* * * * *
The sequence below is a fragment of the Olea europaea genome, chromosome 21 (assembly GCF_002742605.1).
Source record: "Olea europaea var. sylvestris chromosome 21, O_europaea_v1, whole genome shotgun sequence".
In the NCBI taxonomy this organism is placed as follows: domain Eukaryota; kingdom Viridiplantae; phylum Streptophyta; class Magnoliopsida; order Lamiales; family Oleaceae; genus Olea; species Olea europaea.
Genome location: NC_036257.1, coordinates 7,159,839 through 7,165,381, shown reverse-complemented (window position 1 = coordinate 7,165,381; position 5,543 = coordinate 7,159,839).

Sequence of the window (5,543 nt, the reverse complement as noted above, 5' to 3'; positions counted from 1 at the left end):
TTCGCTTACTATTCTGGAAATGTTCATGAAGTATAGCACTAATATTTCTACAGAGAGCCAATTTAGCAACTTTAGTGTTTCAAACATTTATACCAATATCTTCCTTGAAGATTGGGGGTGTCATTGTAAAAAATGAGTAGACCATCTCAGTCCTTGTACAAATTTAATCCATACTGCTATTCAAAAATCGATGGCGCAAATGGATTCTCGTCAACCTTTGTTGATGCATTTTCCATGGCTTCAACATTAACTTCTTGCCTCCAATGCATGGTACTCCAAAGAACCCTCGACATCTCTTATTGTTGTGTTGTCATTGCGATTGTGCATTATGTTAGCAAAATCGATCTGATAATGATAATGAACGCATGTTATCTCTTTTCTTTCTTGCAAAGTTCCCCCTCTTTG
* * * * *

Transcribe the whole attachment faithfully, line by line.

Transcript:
The sequence below is a fragment of the Olea europaea genome, chromosome 21 (assembly GCF_002742605.1).
Source record: "Olea europaea var. sylvestris chromosome 21, O_europaea_v1, whole genome shotgun sequence".
In the NCBI taxonomy this organism is placed as follows: domain Eukaryota; kingdom Viridiplantae; phylum Streptophyta; class Magnoliopsida; order Lamiales; family Oleaceae; genus Olea; species Olea europaea.
Genome location: NC_036257.1, coordinates 7,159,839 through 7,165,381, shown reverse-complemented (window position 1 = coordinate 7,165,381; position 5,543 = coordinate 7,159,839).

Sequence of the window (5,543 nt, the reverse complement as noted above, 5' to 3'; positions counted from 1 at the left end):
TTCGCTTACTATTCTGGAAATGTTCATGAAGTATAGCACTAATATTTCTACAGAGAGCCAATTTAGCAACTTTAGTGTTTCAAACATTTATACCAATATCTTCCTTGAAGATTGGGGGTGTCATTGTAAAAAATGAGTAGACCATCTCAGTCCTTGTACAAATTTAATCCATACTGCTATTCAAAAATCGATGGCGCAAATGGATTCTCGTCAACCTTTGTTGATGCATTTTCCATGGCTTCAACATTAACTTCTTGCCTCCAATGCATGGTACTCCAAAGAACCCTCGACATCTCTTATTGTTGTGTTGTCATTGCGATTGTGCATTATGTTAGCAAAATCGATCTGATAATGATAATGAACGCATGTTATCTCTTTTCTTTCTTGCAAAGTTCCCCCTCTTTG